The letters to the editor page is one of the most widely read, influential parts of the newspaper. One letter from you can reach thousands of people and will also likely be read by decision-makers. Tips for writing your letter are below, but please write in your own words, from your own experience. Don’t try to include all the talking points in your letter.
Letter to the Editor Talking Points and Tips
- Mexican gray wolves are beautiful, intelligent, native animals. We have a responsibility to them and to future generations to ensure their recovery.
- The overall population increase reported is good news, but the wild population of Mexican gray wolves remains critically endangered and in need of additional populations, new releases to improve the population’s genetics, and a scientifically valid recovery plan.
- Geneticists have warned for years that the wild population needs greater diversity, but the US Fish and Wildlife Service has failed to release new wolves into the wild to improve the wolves’ genetic health.
- Almost 17 years after the first Mexican wolves were reintroduced, there are still only 109 wolves in the wild. More wolves are needed to stop inbreeding that researchers suggest may be lowering litter sizes and depressing pup-survival rates.
- The window is closing on fixing the genetic issue, and one of the easiest steps the US Fish and Wildlife Service can take is to release more wolves from captivity, and do it now.
- This population increase is because of the wolves’ amazing ability to survive and breed pups. It is in spite of the Fish and Wildlife Service’s failure to make needed changes and release more wolves.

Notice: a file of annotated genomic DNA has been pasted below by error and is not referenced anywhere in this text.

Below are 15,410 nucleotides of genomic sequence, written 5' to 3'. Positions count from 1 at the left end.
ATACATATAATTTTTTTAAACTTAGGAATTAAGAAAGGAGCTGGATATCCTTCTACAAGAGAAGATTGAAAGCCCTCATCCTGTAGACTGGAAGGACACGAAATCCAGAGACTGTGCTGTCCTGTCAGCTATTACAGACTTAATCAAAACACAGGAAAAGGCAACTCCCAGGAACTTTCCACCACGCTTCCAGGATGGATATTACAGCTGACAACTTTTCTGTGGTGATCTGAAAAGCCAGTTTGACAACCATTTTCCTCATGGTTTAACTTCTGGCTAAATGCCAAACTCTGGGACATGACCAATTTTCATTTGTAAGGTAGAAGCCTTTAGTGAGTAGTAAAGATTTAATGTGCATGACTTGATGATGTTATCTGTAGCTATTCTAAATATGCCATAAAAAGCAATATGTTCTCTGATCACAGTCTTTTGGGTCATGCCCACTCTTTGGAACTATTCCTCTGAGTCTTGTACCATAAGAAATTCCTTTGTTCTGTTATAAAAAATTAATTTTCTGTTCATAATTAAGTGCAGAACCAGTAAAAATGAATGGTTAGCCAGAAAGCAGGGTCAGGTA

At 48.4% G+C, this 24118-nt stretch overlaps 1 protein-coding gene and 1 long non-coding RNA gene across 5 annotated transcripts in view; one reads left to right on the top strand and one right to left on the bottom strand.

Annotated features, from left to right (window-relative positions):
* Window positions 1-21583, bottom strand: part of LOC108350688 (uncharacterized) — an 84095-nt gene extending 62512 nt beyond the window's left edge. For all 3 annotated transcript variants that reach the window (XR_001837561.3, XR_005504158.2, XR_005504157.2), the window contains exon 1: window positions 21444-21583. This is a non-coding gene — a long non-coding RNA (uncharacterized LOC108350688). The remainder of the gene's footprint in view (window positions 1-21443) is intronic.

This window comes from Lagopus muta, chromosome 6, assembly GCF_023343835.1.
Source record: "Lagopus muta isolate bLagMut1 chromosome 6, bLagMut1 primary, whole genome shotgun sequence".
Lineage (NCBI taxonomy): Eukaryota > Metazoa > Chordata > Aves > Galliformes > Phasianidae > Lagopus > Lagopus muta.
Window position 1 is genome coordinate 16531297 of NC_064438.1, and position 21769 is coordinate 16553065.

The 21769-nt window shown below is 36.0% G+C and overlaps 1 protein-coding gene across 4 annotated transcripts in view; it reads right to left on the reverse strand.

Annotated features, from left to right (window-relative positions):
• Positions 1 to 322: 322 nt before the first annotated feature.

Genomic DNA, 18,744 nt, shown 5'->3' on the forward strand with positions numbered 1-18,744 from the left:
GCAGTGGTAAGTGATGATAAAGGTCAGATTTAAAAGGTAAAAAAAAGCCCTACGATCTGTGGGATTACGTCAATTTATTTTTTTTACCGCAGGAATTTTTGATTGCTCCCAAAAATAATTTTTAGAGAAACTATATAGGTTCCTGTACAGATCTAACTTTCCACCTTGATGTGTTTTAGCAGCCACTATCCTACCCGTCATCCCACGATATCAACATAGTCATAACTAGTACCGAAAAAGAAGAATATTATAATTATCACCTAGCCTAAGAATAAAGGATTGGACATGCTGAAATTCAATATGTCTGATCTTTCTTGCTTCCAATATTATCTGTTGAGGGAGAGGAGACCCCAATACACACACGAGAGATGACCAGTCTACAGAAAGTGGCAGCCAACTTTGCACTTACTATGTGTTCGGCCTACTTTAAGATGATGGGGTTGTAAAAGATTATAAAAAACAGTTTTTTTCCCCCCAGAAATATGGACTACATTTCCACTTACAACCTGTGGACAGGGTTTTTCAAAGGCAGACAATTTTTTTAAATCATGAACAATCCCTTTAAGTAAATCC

- Wolves are a benefit to the West and are essential to restoring the balance of nature.
- Polling shows that the majority of voters support the Mexican wolf reintroduction.
- Federal protections for Mexican wolves should be maintained and strengthened. Proposals by the Obama administration and members of Congress to strip gray wolves’ Endangered Species Act protections nationwide could make it nearly impossible for wolves to resume their natural role in excellent habitats in Utah and Colorado that scientists say are necessary for Mexican wolf recovery.
- Wildlife biologists believe that Mexican wolves will improve the overall health of the Southwest and its rivers and streams — just as the return of gray wolves to Yellowstone has helped restore balance to its lands and waters.
- Mexican gray wolves are unique native animals. They are the rarest, most genetically distinct subspecies of gray wolf in North America and the most endangered wolf in the world.
- Wolves generate economic benefits – a University of Montana study found that visitors who come to see wolves in Yellowstone contribute roughly $35.5 million annually to the regional economy.
Make sure you:
- Thank the paper for publishing the article.
- Do not repeat any negative messages, such as “livestock businesses may oppose wolves, but”¦” Remember that this is an opportunity to get out positive messages about wolf recovery rather than to argue with the original article.
- Keep your letter brief, between 150-300 words.
- Include something about who you are and why you care: E.g. “I am a mother, outdoors person, teacher, business owner, scientific, religious, etc.”
- Provide your name, address, phone number and address. The paper won’t publish these, but they want to know you are who you say you are.
- Submit your letter here.
Photo credit: John Storjohann